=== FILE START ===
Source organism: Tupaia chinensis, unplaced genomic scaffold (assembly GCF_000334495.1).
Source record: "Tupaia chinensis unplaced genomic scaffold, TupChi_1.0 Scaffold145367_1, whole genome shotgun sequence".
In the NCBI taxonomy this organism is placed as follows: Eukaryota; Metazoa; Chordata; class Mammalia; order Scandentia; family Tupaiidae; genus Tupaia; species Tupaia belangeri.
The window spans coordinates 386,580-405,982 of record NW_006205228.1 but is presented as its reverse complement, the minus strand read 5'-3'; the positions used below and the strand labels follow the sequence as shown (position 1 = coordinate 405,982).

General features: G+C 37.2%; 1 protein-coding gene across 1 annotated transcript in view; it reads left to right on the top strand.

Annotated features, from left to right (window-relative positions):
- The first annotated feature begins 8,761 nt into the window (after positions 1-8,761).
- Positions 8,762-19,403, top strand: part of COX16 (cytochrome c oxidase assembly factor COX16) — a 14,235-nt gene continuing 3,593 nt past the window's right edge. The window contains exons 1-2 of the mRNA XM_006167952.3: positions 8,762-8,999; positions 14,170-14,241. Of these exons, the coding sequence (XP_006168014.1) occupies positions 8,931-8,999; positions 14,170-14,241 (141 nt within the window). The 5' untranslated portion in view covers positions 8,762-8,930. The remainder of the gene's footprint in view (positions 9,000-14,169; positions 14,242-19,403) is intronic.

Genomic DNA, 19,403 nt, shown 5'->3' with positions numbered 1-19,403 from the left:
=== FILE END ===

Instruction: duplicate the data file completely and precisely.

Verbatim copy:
Source organism: Tupaia chinensis, unplaced genomic scaffold (assembly GCF_000334495.1).
Source record: "Tupaia chinensis unplaced genomic scaffold, TupChi_1.0 Scaffold145367_1, whole genome shotgun sequence".
In the NCBI taxonomy this organism is placed as follows: Eukaryota; Metazoa; Chordata; class Mammalia; order Scandentia; family Tupaiidae; genus Tupaia; species Tupaia belangeri.
The window spans coordinates 386,580-405,982 of record NW_006205228.1 but is presented as its reverse complement, the minus strand read 5'-3'; the positions used below and the strand labels follow the sequence as shown (position 1 = coordinate 405,982).

General features: G+C 37.2%; 1 protein-coding gene across 1 annotated transcript in view; it reads left to right on the top strand.

Annotated features, from left to right (window-relative positions):
- The first annotated feature begins 8,761 nt into the window (after positions 1-8,761).
- Positions 8,762-19,403, top strand: part of COX16 (cytochrome c oxidase assembly factor COX16) — a 14,235-nt gene continuing 3,593 nt past the window's right edge. The window contains exons 1-2 of the mRNA XM_006167952.3: positions 8,762-8,999; positions 14,170-14,241. Of these exons, the coding sequence (XP_006168014.1) occupies positions 8,931-8,999; positions 14,170-14,241 (141 nt within the window). The 5' untranslated portion in view covers positions 8,762-8,930. The remainder of the gene's footprint in view (positions 9,000-14,169; positions 14,242-19,403) is intronic.

Genomic DNA, 19,403 nt, shown 5'->3' with positions numbered 1-19,403 from the left: